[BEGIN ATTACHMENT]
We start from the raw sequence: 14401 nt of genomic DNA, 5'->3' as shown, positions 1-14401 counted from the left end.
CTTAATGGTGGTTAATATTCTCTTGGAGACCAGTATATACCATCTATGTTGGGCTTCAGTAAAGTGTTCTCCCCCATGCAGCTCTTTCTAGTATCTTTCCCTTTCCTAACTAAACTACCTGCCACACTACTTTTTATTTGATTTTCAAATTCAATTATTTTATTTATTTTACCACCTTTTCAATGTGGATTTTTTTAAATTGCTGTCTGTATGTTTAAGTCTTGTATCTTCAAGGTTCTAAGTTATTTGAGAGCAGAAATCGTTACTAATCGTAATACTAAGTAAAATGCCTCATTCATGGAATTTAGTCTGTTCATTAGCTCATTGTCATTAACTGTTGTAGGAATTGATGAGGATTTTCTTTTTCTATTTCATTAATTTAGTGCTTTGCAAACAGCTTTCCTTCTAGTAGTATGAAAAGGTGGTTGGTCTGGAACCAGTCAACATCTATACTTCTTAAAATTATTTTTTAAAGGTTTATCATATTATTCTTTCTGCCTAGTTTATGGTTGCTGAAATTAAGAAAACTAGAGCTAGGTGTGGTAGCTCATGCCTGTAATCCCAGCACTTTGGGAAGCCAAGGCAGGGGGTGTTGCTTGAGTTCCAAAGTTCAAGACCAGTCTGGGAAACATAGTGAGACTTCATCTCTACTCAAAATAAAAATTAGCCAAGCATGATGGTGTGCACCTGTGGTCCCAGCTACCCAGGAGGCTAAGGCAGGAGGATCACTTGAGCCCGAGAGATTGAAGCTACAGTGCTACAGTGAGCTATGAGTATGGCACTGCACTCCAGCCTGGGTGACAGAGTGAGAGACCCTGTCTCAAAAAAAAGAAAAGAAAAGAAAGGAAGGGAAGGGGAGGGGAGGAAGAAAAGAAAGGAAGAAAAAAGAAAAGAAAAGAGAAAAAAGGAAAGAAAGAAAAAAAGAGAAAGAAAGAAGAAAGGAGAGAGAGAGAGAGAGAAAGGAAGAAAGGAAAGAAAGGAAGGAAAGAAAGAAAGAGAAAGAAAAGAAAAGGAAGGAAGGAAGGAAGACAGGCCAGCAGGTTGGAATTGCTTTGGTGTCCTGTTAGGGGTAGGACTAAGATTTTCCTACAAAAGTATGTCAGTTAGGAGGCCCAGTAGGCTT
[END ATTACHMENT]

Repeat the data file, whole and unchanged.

We start from the raw sequence: 14401 nt of genomic DNA, 5'->3' as shown, positions 1-14401 counted from the left end.
CTTAATGGTGGTTAATATTCTCTTGGAGACCAGTATATACCATCTATGTTGGGCTTCAGTAAAGTGTTCTCCCCCATGCAGCTCTTTCTAGTATCTTTCCCTTTCCTAACTAAACTACCTGCCACACTACTTTTTATTTGATTTTCAAATTCAATTATTTTATTTATTTTACCACCTTTTCAATGTGGATTTTTTTAAATTGCTGTCTGTATGTTTAAGTCTTGTATCTTCAAGGTTCTAAGTTATTTGAGAGCAGAAATCGTTACTAATCGTAATACTAAGTAAAATGCCTCATTCATGGAATTTAGTCTGTTCATTAGCTCATTGTCATTAACTGTTGTAGGAATTGATGAGGATTTTCTTTTTCTATTTCATTAATTTAGTGCTTTGCAAACAGCTTTCCTTCTAGTAGTATGAAAAGGTGGTTGGTCTGGAACCAGTCAACATCTATACTTCTTAAAATTATTTTTTAAAGGTTTATCATATTATTCTTTCTGCCTAGTTTATGGTTGCTGAAATTAAGAAAACTAGAGCTAGGTGTGGTAGCTCATGCCTGTAATCCCAGCACTTTGGGAAGCCAAGGCAGGGGGTGTTGCTTGAGTTCCAAAGTTCAAGACCAGTCTGGGAAACATAGTGAGACTTCATCTCTACTCAAAATAAAAATTAGCCAAGCATGATGGTGTGCACCTGTGGTCCCAGCTACCCAGGAGGCTAAGGCAGGAGGATCACTTGAGCCCGAGAGATTGAAGCTACAGTGCTACAGTGAGCTATGAGTATGGCACTGCACTCCAGCCTGGGTGACAGAGTGAGAGACCCTGTCTCAAAAAAAAGAAAAGAAAAGAAAGGAAGGGAAGGGGAGGGGAGGAAGAAAAGAAAGGAAGAAAAAAGAAAAGAAAAGAGAAAAAAGGAAAGAAAGAAAAAAAGAGAAAGAAAGAAGAAAGGAGAGAGAGAGAGAGAGAAAGGAAGAAAGGAAAGAAAGGAAGGAAAGAAAGAAAGAGAAAGAAAAGAAAAGGAAGGAAGGAAGGAAGACAGGCCAGCAGGTTGGAATTGCTTTGGTGTCCTGTTAGGGGTAGGACTAAGATTTTCCTACAAAAGTATGTCAGTTAGGAGGCCCAGTAGGCTT